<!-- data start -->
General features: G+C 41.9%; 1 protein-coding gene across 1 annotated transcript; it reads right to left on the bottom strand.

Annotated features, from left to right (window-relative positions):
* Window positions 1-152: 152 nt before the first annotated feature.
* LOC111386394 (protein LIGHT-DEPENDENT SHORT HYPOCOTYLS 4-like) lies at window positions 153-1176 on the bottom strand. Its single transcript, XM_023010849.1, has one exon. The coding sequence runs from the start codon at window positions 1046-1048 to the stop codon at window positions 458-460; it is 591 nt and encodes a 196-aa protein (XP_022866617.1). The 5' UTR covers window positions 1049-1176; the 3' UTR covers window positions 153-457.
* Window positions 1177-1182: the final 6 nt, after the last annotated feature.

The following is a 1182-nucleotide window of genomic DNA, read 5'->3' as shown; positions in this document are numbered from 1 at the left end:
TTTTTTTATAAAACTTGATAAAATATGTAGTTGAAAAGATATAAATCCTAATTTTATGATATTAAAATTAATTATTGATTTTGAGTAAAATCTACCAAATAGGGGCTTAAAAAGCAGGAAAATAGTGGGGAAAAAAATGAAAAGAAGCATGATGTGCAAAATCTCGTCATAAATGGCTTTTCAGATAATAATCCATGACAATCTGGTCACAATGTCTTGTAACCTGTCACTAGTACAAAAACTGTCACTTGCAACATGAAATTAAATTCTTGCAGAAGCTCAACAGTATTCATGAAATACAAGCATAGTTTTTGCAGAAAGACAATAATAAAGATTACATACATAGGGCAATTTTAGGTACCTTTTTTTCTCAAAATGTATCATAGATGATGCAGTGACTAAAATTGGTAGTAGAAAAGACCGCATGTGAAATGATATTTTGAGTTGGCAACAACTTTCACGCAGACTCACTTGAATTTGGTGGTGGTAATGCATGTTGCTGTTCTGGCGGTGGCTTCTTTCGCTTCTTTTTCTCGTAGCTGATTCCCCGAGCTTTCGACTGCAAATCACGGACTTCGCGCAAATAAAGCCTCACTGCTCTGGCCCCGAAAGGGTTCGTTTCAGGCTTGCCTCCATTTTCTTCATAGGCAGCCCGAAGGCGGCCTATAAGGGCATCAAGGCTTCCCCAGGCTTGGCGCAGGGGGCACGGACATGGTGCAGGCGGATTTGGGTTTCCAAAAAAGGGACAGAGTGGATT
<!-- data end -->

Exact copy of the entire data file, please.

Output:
General features: G+C 41.9%; 1 protein-coding gene across 1 annotated transcript; it reads right to left on the bottom strand.

Annotated features, from left to right (window-relative positions):
* Window positions 1-152: 152 nt before the first annotated feature.
* LOC111386394 (protein LIGHT-DEPENDENT SHORT HYPOCOTYLS 4-like) lies at window positions 153-1176 on the bottom strand. Its single transcript, XM_023010849.1, has one exon. The coding sequence runs from the start codon at window positions 1046-1048 to the stop codon at window positions 458-460; it is 591 nt and encodes a 196-aa protein (XP_022866617.1). The 5' UTR covers window positions 1049-1176; the 3' UTR covers window positions 153-457.
* Window positions 1177-1182: the final 6 nt, after the last annotated feature.

The following is a 1182-nucleotide window of genomic DNA, read 5'->3' as shown; positions in this document are numbered from 1 at the left end:
TTTTTTTATAAAACTTGATAAAATATGTAGTTGAAAAGATATAAATCCTAATTTTATGATATTAAAATTAATTATTGATTTTGAGTAAAATCTACCAAATAGGGGCTTAAAAAGCAGGAAAATAGTGGGGAAAAAAATGAAAAGAAGCATGATGTGCAAAATCTCGTCATAAATGGCTTTTCAGATAATAATCCATGACAATCTGGTCACAATGTCTTGTAACCTGTCACTAGTACAAAAACTGTCACTTGCAACATGAAATTAAATTCTTGCAGAAGCTCAACAGTATTCATGAAATACAAGCATAGTTTTTGCAGAAAGACAATAATAAAGATTACATACATAGGGCAATTTTAGGTACCTTTTTTTCTCAAAATGTATCATAGATGATGCAGTGACTAAAATTGGTAGTAGAAAAGACCGCATGTGAAATGATATTTTGAGTTGGCAACAACTTTCACGCAGACTCACTTGAATTTGGTGGTGGTAATGCATGTTGCTGTTCTGGCGGTGGCTTCTTTCGCTTCTTTTTCTCGTAGCTGATTCCCCGAGCTTTCGACTGCAAATCACGGACTTCGCGCAAATAAAGCCTCACTGCTCTGGCCCCGAAAGGGTTCGTTTCAGGCTTGCCTCCATTTTCTTCATAGGCAGCCCGAAGGCGGCCTATAAGGGCATCAAGGCTTCCCCAGGCTTGGCGCAGGGGGCACGGACATGGTGCAGGCGGATTTGGGTTTCCAAAAAAGGGACAGAGTGGATT